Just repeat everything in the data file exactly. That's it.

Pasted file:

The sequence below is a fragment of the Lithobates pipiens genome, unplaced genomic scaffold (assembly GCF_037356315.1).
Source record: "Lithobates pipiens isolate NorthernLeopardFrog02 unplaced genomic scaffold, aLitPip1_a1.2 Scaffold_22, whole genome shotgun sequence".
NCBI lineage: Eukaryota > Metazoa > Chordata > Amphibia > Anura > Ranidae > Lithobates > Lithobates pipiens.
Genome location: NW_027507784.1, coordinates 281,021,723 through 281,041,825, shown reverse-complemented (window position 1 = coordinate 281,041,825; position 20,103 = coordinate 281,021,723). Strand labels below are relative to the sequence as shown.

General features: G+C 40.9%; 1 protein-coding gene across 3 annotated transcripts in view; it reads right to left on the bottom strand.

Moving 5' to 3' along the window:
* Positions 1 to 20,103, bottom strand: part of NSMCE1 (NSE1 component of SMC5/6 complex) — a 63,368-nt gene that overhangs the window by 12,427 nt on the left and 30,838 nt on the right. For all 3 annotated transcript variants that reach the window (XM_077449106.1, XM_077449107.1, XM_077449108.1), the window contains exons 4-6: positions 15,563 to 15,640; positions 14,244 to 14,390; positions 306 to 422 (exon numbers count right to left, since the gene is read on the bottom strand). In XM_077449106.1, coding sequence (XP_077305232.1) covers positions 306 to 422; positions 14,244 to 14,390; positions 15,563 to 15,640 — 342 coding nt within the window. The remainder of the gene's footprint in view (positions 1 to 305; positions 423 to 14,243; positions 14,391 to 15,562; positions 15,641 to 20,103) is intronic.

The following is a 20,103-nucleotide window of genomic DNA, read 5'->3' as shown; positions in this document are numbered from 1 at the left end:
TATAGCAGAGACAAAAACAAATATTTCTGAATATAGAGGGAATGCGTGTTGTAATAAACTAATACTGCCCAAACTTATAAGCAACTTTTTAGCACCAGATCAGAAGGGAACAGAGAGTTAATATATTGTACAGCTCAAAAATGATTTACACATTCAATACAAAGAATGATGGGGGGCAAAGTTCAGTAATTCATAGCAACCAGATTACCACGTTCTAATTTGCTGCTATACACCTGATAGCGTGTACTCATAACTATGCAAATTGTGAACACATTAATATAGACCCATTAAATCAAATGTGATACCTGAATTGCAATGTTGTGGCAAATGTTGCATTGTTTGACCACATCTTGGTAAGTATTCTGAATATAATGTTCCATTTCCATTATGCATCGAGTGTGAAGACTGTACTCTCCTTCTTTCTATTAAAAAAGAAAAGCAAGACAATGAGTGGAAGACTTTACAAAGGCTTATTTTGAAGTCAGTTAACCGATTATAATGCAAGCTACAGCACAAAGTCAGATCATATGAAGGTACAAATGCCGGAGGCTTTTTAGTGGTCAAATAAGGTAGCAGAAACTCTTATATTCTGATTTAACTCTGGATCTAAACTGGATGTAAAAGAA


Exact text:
The sequence below is a fragment of the Lithobates pipiens genome, unplaced genomic scaffold (assembly GCF_037356315.1).
Source record: "Lithobates pipiens isolate NorthernLeopardFrog02 unplaced genomic scaffold, aLitPip1_a1.2 Scaffold_22, whole genome shotgun sequence".
NCBI lineage: Eukaryota > Metazoa > Chordata > Amphibia > Anura > Ranidae > Lithobates > Lithobates pipiens.
Genome location: NW_027507784.1, coordinates 281,021,723 through 281,041,825, shown reverse-complemented (window position 1 = coordinate 281,041,825; position 20,103 = coordinate 281,021,723). Strand labels below are relative to the sequence as shown.

General features: G+C 40.9%; 1 protein-coding gene across 3 annotated transcripts in view; it reads right to left on the bottom strand.

Moving 5' to 3' along the window:
* Positions 1 to 20,103, bottom strand: part of NSMCE1 (NSE1 component of SMC5/6 complex) — a 63,368-nt gene that overhangs the window by 12,427 nt on the left and 30,838 nt on the right. For all 3 annotated transcript variants that reach the window (XM_077449106.1, XM_077449107.1, XM_077449108.1), the window contains exons 4-6: positions 15,563 to 15,640; positions 14,244 to 14,390; positions 306 to 422 (exon numbers count right to left, since the gene is read on the bottom strand). In XM_077449106.1, coding sequence (XP_077305232.1) covers positions 306 to 422; positions 14,244 to 14,390; positions 15,563 to 15,640 — 342 coding nt within the window. The remainder of the gene's footprint in view (positions 1 to 305; positions 423 to 14,243; positions 14,391 to 15,562; positions 15,641 to 20,103) is intronic.

The following is a 20,103-nucleotide window of genomic DNA, read 5'->3' as shown; positions in this document are numbered from 1 at the left end:
TATAGCAGAGACAAAAACAAATATTTCTGAATATAGAGGGAATGCGTGTTGTAATAAACTAATACTGCCCAAACTTATAAGCAACTTTTTAGCACCAGATCAGAAGGGAACAGAGAGTTAATATATTGTACAGCTCAAAAATGATTTACACATTCAATACAAAGAATGATGGGGGGCAAAGTTCAGTAATTCATAGCAACCAGATTACCACGTTCTAATTTGCTGCTATACACCTGATAGCGTGTACTCATAACTATGCAAATTGTGAACACATTAATATAGACCCATTAAATCAAATGTGATACCTGAATTGCAATGTTGTGGCAAATGTTGCATTGTTTGACCACATCTTGGTAAGTATTCTGAATATAATGTTCCATTTCCATTATGCATCGAGTGTGAAGACTGTACTCTCCTTCTTTCTATTAAAAAAGAAAAGCAAGACAATGAGTGGAAGACTTTACAAAGGCTTATTTTGAAGTCAGTTAACCGATTATAATGCAAGCTACAGCACAAAGTCAGATCATATGAAGGTACAAATGCCGGAGGCTTTTTAGTGGTCAAATAAGGTAGCAGAAACTCTTATATTCTGATTTAACTCTGGATCTAAACTGGATGTAAAAGAA